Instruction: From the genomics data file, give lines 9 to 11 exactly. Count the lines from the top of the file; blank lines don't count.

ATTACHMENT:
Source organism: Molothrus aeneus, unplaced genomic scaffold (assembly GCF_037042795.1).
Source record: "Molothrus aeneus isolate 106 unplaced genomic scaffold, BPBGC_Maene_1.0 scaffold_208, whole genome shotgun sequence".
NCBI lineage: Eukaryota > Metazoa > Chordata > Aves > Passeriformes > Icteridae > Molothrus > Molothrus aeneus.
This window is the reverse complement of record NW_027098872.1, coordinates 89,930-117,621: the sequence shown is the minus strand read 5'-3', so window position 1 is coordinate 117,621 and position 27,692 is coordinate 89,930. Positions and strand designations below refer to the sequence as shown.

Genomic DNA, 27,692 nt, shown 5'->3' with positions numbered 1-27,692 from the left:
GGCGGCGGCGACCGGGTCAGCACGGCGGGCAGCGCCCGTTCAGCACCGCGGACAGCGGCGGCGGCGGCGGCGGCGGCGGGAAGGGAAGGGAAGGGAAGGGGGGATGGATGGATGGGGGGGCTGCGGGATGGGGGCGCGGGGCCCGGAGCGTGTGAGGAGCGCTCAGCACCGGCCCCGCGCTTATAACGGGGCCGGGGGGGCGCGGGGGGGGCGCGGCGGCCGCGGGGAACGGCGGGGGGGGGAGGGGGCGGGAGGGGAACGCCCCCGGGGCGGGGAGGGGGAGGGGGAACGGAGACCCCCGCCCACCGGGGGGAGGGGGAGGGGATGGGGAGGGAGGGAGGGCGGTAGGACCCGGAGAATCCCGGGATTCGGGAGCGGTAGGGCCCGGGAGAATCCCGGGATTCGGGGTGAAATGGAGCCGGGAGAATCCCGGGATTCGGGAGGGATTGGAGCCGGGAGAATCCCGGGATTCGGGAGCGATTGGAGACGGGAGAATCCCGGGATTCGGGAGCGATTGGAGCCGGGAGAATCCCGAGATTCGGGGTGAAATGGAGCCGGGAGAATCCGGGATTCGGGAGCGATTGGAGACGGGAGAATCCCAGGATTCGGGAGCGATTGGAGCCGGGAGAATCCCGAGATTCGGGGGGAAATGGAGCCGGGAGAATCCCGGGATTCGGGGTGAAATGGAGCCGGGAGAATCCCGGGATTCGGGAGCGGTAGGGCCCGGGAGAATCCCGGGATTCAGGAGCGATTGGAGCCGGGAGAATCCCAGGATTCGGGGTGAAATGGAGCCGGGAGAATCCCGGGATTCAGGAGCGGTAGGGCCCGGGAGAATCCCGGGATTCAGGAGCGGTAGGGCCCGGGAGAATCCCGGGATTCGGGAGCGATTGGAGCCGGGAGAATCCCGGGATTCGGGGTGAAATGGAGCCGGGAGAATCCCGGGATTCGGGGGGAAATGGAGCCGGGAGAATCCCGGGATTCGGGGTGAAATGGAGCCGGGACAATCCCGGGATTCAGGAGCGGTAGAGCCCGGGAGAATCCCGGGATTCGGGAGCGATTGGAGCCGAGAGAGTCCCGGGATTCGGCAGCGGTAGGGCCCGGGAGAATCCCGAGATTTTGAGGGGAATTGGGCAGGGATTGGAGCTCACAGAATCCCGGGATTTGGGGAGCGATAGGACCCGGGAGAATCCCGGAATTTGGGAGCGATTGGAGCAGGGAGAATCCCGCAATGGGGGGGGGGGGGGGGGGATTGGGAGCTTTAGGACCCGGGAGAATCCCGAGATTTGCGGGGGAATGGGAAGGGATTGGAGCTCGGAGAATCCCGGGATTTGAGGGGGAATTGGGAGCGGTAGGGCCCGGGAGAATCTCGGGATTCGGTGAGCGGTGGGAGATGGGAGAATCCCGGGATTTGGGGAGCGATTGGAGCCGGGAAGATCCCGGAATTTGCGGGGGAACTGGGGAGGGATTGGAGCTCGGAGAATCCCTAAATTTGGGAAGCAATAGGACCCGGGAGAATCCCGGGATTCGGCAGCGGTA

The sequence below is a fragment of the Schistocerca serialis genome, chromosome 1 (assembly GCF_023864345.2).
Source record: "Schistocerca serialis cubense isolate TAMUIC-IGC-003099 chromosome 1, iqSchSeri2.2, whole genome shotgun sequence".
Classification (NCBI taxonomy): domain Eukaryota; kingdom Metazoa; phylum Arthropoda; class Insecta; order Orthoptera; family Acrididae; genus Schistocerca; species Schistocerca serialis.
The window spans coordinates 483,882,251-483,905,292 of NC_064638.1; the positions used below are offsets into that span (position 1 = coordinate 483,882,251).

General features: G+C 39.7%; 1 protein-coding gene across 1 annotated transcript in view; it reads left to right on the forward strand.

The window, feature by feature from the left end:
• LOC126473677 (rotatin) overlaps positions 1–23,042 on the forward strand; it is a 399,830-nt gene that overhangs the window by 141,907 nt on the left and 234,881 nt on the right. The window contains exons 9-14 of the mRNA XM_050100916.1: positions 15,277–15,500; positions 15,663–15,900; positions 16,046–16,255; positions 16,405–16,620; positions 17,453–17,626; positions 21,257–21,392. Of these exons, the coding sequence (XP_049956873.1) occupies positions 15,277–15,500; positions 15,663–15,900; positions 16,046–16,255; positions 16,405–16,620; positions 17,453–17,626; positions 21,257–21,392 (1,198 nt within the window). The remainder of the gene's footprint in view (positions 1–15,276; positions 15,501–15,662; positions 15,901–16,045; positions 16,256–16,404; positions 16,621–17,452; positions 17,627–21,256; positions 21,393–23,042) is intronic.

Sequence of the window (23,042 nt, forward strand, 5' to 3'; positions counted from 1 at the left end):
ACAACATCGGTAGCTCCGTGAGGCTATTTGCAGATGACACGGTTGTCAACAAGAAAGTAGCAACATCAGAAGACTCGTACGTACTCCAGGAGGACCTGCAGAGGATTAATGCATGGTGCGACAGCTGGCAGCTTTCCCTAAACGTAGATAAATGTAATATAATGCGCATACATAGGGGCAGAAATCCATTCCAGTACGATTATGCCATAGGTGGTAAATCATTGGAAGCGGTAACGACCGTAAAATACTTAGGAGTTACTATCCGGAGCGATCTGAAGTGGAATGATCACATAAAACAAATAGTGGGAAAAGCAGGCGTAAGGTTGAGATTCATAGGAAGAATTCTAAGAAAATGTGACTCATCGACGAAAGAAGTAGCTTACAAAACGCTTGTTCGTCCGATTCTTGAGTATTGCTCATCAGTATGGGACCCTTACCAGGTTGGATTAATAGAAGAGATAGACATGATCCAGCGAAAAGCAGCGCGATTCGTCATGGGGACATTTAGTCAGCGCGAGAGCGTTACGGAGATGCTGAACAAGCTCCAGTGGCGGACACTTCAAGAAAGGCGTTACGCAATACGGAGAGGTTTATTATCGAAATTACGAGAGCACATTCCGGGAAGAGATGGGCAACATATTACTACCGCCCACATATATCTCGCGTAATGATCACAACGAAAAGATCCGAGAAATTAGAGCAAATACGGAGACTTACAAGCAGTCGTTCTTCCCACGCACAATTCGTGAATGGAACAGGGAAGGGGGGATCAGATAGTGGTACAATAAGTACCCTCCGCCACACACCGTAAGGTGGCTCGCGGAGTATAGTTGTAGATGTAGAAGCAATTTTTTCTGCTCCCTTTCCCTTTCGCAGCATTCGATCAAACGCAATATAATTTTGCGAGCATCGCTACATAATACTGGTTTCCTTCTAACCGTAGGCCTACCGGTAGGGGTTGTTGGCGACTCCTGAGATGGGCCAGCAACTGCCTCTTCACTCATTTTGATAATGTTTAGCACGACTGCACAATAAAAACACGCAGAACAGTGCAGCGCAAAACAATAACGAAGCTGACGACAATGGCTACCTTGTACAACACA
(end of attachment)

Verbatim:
Classification (NCBI taxonomy): domain Eukaryota; kingdom Metazoa; phylum Arthropoda; class Insecta; order Orthoptera; family Acrididae; genus Schistocerca; species Schistocerca serialis.
The window spans coordinates 483,882,251-483,905,292 of NC_064638.1; the positions used below are offsets into that span (position 1 = coordinate 483,882,251).

General features: G+C 39.7%; 1 protein-coding gene across 1 annotated transcript in view; it reads left to right on the forward strand.